Environ. Sci. Proc. 2022, 17(1), 14; https://doi.org/10.3390/environsciproc2022017014 - 9 Aug 2022
Viewed by 732
Abstract
Wildfire risk assessment plays a key role in each phase of the wildfire cycle, enabling the shift from fire suppression to prevention activities while improving decisions for response and restoration activities [...] Full article
(This article belongs to the Proceedings of The Third International Conference on Fire Behavior and Risk)
1 pages, 156 KiB  
Abstract
Contribution of Risk Science and Scenario Planning to Build the 2022 US Wildfire Crisis Strategy
by Alan A. Ager
Environ. Sci. Proc. 2022, 17(1), 15; https://doi.org/10.3390/environsciproc2022017015 - 8 Aug 2022
Viewed by 667
Abstract
In 2022 the US Forest Service launched an ambitious 10-year strategy to address the escalating wildfire danger in the U.S. “Confronting the Wildfire Crisis: A Strategy for Protecting Communities and Improving Resilience in America’s Forests” includes a 10-year plan to substantially increase the [...] Read more.
In 2022 the US Forest Service launched an ambitious 10-year strategy to address the escalating wildfire danger in the U.S. “Confronting the Wildfire Crisis: A Strategy for Protecting Communities and Improving Resilience in America’s Forests” includes a 10-year plan to substantially increase the scale of forest health and risk reduction fuel treatments over the next decade. The plan expands and prioritizes treatments on 20 million acres on National Forest System lands, and 30 million acres of other federal, state, tribal, and private lands, targeting lands where wildfire ignitions will potentially impact communities. In this talk, we describe the core science components supporting the treatment plan, and its evolution through interactions between our research team and Forest Service leadership. We highlight key science advancements and contributions, including: (1) the development of a multiscale planning framework based on wildfire risk transmission to communities that recognizes the scale of wildfire risk in the western U.S.; (2) scenario planning models that optimized and scheduled treatments over the first 20 years of the plan and re-treatments for an additional 10 years; (3) methods to incorporate the future effect of wildfire during plan implementation, i.e. “planning risk”; (4) an online geospatial registry to track progress; and (5) use of extreme event assessments rather than average burn probability to communicate risk. We describe how these tools and methods could be used in other fire-prone regions to build and test national scale fuel management strategies to guide current and new policy initiatives in response to recent trends in wildfire losses. Full article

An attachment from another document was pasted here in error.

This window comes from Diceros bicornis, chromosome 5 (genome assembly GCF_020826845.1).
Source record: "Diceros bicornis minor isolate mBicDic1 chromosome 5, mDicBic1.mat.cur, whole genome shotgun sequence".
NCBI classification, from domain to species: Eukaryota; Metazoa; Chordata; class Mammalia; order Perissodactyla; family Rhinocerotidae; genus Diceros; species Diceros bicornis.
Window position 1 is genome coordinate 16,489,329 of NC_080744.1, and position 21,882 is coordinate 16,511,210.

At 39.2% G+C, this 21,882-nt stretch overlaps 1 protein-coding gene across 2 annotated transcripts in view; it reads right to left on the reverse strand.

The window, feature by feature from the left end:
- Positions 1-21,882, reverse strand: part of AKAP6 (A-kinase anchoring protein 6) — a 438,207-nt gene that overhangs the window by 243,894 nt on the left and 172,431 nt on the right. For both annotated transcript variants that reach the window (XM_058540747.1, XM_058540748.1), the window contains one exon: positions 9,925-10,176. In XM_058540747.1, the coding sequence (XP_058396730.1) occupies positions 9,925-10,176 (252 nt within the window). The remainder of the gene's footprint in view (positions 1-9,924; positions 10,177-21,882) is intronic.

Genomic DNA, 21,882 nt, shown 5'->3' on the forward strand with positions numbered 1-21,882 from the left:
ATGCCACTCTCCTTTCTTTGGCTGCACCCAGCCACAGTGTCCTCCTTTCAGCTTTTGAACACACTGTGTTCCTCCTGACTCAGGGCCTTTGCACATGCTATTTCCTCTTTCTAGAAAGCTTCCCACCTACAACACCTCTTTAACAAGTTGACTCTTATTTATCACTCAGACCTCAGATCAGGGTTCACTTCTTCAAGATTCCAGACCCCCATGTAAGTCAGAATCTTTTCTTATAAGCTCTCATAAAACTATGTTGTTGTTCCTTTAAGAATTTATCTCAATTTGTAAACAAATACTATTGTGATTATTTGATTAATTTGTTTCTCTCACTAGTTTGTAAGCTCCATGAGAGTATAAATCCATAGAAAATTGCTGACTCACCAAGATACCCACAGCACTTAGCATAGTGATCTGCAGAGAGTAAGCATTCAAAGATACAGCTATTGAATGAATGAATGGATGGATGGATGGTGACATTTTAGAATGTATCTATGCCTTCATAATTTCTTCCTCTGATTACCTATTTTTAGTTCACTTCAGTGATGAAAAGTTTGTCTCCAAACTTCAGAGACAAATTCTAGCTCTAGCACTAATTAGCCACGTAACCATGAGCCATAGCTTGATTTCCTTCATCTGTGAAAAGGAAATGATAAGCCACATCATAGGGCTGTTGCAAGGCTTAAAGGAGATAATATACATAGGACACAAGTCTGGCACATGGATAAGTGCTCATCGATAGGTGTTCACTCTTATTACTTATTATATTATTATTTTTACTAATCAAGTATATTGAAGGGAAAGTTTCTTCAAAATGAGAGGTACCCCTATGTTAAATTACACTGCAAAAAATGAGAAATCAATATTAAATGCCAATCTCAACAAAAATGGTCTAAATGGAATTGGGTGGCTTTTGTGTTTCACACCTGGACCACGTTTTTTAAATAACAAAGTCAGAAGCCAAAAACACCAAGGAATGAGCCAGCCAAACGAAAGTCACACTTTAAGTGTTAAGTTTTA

(This article belongs to the Proceedings of The Third International Conference on Fire Behavior and Risk)
1 pages, 155 KiB  
Abstract
FirEUrisk—Developing a Holistic, Risk-Wise Strategy for European Wildfire Management
by FirEUrisk Consortium
Environ. Sci. Proc. 2022, 17(1), 16; https://doi.org/10.3390/environsciproc2022017016 - 8 Aug 2022
Viewed by 767
Abstract
The FirEUrisk Project will develop, test, and disseminate an integrated and science-based strategy for wildfire risk management in Europe [...] Full article
(This article belongs to the Proceedings of The Third International Conference on Fire Behavior and Risk)
1 pages, 166 KiB  
Abstract
Development of Information Databases for Vegetation Fire Behavior Prediction
by Aleksandra V. Volokitina, Mikhail A. Korets and Tatiana M. Sofronova
Environ. Sci. Proc. 2022, 17(1), 17; https://doi.org/10.3390/environsciproc2022017017 - 8 Aug 2022
Viewed by 594
Abstract
To study the vegetation affected by fires and to create databases useful for fire behavior prediction, three methodological approaches are used: (1) selective, (2) standard, and (3) individual-standard. The selective method consists of empirically studying the drying and moistening dynamics of vegetation fuels [...] Read more.